"Churchill and the Generals," a docudrama airing at 8 tonight on everything else.

This BBC-LeVein International co-production apparently intends to be a no-holds-barred account of the political clashes among top Allied leaders of World War II, with special attention to a warts-and-all portrait of Winston Churchill.

This effect is achieved by giving Timothy West, as Churchill, three prominent warts, along with the cigar and indomitable air issued from the prop room. The rest of the cast -- Arthur Hill as Franklin Roosevelt, Joseph Cotton as Gen, George C. Marshall, Richard Dysart as Dwight D. Eisenhower, Lyndon Brook as King George, Ian Richardson as Gen. Bernard Montgomery, etc. -- seem to imagine themselves giving simultaneous "one-man" shows on the same stage.

Guided by a premise that appears to be "What if World War II were conducted by memoranda?" the cast is then required to enact the crises between 1940 and 1945 as exchanges of stentorian wireless messages, interrupted only by summit conferences and calls-to-arms held on one increasingly familiar strip of beach that serves variously as Tobruck, Casablanca. Dunkirk and Brighton.

"Winston Churchill was miserable unless he was in charge of things," intones Eric Sevareid by way of introduction. But the implication thereafter is that, when Winston Churchill was put in charge, everybody else was miserable.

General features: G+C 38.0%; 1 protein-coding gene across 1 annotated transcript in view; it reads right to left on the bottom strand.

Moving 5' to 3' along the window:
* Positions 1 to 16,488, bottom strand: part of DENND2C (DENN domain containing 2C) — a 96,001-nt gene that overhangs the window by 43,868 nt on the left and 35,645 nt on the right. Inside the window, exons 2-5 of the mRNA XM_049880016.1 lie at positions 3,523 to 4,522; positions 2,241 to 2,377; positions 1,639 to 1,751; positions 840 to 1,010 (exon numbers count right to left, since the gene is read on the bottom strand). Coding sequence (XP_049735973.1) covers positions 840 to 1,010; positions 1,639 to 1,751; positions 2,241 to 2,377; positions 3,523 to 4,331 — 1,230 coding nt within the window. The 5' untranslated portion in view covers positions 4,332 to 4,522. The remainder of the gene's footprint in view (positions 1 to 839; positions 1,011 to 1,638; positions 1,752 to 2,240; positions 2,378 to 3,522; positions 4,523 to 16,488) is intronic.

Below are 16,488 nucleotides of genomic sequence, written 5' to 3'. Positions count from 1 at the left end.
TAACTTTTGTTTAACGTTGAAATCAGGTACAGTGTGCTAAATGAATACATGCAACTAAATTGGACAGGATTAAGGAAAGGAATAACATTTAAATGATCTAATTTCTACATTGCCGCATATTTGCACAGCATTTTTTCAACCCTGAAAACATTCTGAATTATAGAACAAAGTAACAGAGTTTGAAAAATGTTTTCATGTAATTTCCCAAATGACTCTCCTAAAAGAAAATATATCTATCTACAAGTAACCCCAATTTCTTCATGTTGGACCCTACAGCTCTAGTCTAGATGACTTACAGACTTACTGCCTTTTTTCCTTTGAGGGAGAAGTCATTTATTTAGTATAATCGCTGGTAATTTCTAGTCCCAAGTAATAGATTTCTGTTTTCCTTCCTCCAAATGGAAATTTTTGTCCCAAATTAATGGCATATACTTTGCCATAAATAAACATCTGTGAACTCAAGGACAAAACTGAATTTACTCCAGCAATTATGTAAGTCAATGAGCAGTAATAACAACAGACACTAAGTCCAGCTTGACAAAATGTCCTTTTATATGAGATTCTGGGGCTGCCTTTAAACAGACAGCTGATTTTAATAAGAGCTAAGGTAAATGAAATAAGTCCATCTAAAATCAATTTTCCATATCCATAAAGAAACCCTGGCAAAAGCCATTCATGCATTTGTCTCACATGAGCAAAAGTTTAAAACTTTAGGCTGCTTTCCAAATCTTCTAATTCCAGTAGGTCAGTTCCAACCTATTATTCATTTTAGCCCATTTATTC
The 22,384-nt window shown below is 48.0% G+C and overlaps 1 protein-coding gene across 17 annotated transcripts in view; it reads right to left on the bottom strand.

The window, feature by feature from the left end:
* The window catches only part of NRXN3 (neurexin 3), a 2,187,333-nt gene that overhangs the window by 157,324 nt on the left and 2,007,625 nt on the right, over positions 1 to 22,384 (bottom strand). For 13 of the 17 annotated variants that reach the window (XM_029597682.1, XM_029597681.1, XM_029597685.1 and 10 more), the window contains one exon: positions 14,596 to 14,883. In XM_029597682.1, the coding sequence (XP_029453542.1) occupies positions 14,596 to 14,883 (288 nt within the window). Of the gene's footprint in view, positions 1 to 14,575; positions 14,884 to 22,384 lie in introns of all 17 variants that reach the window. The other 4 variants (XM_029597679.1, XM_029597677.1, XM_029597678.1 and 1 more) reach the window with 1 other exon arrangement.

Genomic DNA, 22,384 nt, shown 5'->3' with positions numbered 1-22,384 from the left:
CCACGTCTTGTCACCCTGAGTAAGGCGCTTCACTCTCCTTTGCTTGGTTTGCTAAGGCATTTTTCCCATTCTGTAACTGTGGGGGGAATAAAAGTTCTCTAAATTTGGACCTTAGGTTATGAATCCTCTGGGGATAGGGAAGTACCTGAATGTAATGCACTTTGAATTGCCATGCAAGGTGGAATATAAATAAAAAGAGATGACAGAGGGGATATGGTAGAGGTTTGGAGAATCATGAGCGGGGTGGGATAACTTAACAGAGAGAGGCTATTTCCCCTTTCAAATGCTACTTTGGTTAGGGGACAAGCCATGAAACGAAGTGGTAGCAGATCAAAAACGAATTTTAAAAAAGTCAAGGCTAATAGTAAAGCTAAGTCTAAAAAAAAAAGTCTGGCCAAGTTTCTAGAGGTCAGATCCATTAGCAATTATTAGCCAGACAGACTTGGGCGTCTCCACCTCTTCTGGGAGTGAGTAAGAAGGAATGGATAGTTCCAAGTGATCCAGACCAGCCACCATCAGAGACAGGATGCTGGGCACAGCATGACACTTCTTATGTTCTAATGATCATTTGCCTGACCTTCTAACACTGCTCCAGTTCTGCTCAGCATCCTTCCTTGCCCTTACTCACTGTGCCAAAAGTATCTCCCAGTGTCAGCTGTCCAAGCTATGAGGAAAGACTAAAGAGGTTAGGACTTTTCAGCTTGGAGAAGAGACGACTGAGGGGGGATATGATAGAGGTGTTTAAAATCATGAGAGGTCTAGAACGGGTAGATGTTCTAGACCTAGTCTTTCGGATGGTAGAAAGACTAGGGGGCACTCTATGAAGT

After going on about how "the conduct of this war might very will improve if several of our generals were shot," Sir Winston sacks the taciturn but courageous general Sir Archibald Wavell for failing to obtain swift victories in Egypt. Then he juggles the rest of his general staff like oranges, while advisers such as Gen. Alan Brooke, the hero of Dunkirk, grimace but love him anyway.

While Churchill bullies and browbeats his generals, and the Parliament has occasional thoughts about replacing him, the Americans are slowly drawn into the battle. But it is still a battle of memos and conference tables, and stentorian posturing intercut now and then with black-and-white footage of howitzers firing at night.

The fresh-faced wave of Americans and their dollars, typified by Eisenhower (who chews out Gen. Montgomery for obtaining an aircraft for personal use), steals much of Churchill's fire. He is losing control, he is being forgotten, he is truculent and childish and ill. By the time Normandy is successfully invaded, this Churchill has to be reminded that England still loves him, warts and all.

Maybe this is a passable rendering of an adequate interpretation of a certain aspect of one leader's wartime moods and prerogatives, and maybe it is crooked as a corkscrew.

Veracity is not really the issue when it comes to "Church and the Generals," for it will engage the attention of very few. What ought to be the issue is the periodic reoccurrence to this sort of television puppet show, in which actors dress up like presidents and prime ministers and field marshals to mouth documented snippets of fact in crazy-quilt contexts.